Research Director Subsurface flow laboratory
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John Zuta tests new technology in the laboratory before it is put into use on the Norwegian continental shelf. He is the research director for the group Subsurface flow laboratory in NORCE.
The Norwegian continental shelf is getting older, and most of the old fields produce significant amounts of water. To get the maximum amount of oil out of the reservoir, large amounts of water are pumped in under the oil reservoir itself, so-called water injection. The increased water volume pushes the oil ahead and helps to maintain reservoir pressure so that oil production is maintained.
A reservoir usually consists of three main zones. At the top there is gas, then a layer of oil and below this we find water. This water is called formation water.
As of today, we do not get all the oil out when injecting water into oil reservoirs. Significant assets are therefore left undeveloped. The reason is that the water does not enter the entire reservoir and part of the oil will remain in pores in the rocks.
Heavier water gives more recovery
– Among other things, we work on adding chemicals to the water, so that it becomes heavier. This can be, for example, polymers, silicates or gels. Heavier water comes in contact with a larger area of the reservoir where the oil is found. By using this method we will recover much more of the oil found in the reservoir, says John Zuta, head of research at NORCE.
Some of the oil reservoirs in the North Sea may be water-wet and others are less water-wet. This means that in some reservoirs the water seeps into the rocks, and in other places it remains on the outside.
At Ullandhaug in Stavanger, we have an advanced underground current laboratory. The laboratory is used to test new technology before it is implemented in the oil and gas fields on the Norwegian continental shelf.
The more water that is injected into the reservoir, the higher the CO2 emissions will be. More and more water will also be required, as the field becomes older.
- At Ekofisk, for example, almost nine barrels of water are injected to produce one barrel of oil. This costs a lot and produces a lot of emissions, says Zuta.
Changes the seawater from Ekofisk
Now the researchers are working with Ekofisk and testing whether they can do something with the seawater to recover more of the oil that remains in the reservoir.
– We will change the chemical composition of the seawater we have received from Ekofisk field, and then pump it down to the formation water. When this mixes, a chemical reaction occurs which means that we can recover more of the oil sitting in the pores of the rocks, says Zuta.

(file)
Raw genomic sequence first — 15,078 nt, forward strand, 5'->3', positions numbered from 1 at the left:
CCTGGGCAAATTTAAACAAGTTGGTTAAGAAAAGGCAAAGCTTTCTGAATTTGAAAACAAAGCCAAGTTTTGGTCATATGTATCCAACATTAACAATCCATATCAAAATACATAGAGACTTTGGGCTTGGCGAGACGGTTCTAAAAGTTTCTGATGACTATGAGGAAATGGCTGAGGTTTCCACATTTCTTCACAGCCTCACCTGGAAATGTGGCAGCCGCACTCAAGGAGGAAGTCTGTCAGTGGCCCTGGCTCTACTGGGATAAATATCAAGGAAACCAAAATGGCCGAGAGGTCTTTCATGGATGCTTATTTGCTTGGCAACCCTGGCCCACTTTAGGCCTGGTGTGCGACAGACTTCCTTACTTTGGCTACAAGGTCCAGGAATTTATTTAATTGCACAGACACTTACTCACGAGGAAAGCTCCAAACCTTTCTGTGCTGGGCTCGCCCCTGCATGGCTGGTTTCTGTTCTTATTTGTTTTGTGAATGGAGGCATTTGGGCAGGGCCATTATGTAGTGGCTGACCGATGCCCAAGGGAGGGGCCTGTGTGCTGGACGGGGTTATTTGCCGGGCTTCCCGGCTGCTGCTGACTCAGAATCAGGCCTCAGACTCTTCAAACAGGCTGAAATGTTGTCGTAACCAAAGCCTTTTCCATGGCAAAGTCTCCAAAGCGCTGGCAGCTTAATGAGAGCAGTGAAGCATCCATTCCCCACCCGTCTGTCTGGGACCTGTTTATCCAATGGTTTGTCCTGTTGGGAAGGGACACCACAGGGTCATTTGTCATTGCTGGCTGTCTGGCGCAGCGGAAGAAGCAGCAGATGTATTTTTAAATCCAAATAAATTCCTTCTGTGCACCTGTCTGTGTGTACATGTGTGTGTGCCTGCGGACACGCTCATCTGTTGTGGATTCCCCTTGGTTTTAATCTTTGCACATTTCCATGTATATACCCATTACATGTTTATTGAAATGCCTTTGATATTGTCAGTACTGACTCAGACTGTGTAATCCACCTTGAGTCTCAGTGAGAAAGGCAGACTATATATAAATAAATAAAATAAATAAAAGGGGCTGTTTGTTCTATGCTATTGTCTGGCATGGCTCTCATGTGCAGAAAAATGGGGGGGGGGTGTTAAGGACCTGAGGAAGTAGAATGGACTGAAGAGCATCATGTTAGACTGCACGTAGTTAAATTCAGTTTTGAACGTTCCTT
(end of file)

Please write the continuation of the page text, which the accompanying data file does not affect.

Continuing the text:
Requires different methods
The oil and gas reservoirs are very different. There are different temperatures, pressures, and rocks. It is important to understand the type of reservoir you are working with as different types of reservoirs require different types of oil extraction methods.
– We test what happens with various parameters such as pressure temperature and water composition. In the lab, we have everything on a small scale, but with software, we simulate what happens when this is scaled up. We do all this in close cooperation with the users, and the aim is to give them as much information as possible to be able to scale up, says Zuta.
The researchers have also calculated the cost of water injection and how much CO2 emissions water injection gives. They will find out if it is possible to produce oil in a different way - with less water injection and with less CO2 emissions.
Using the underground in the future
We already know that by injecting CO2 together with the water, we get more oil produced. Increased oil extraction is the aim in the first instance, but we can also use this expertise for CO2 storage. Storing CO2 in connection with increasing oil extraction can bring benefits, both financially and for the environment.
– Our lab can be used to gain more knowledge about how we can use the underground for something else, for example, CO2 storage and geothermal energy, says Zuta.
Lab at Ullandhaug
In our laboratory at Ullandhaug, we offer experimental research related to improved oil recovery, increased oil recovery, CO2 utilization and storage, and special core analyses.
The laboratory facilities are typically used in projects within the oil and gas industry, service companies, chemical suppliers, and the Research Council of Norway. The equipment is flexible, scalable, and can be adapted to the customers' various needs. Several of the central laboratory facilities have been developed through collaboration with the petroleum and service industry.
Research Director Subsurface flow laboratory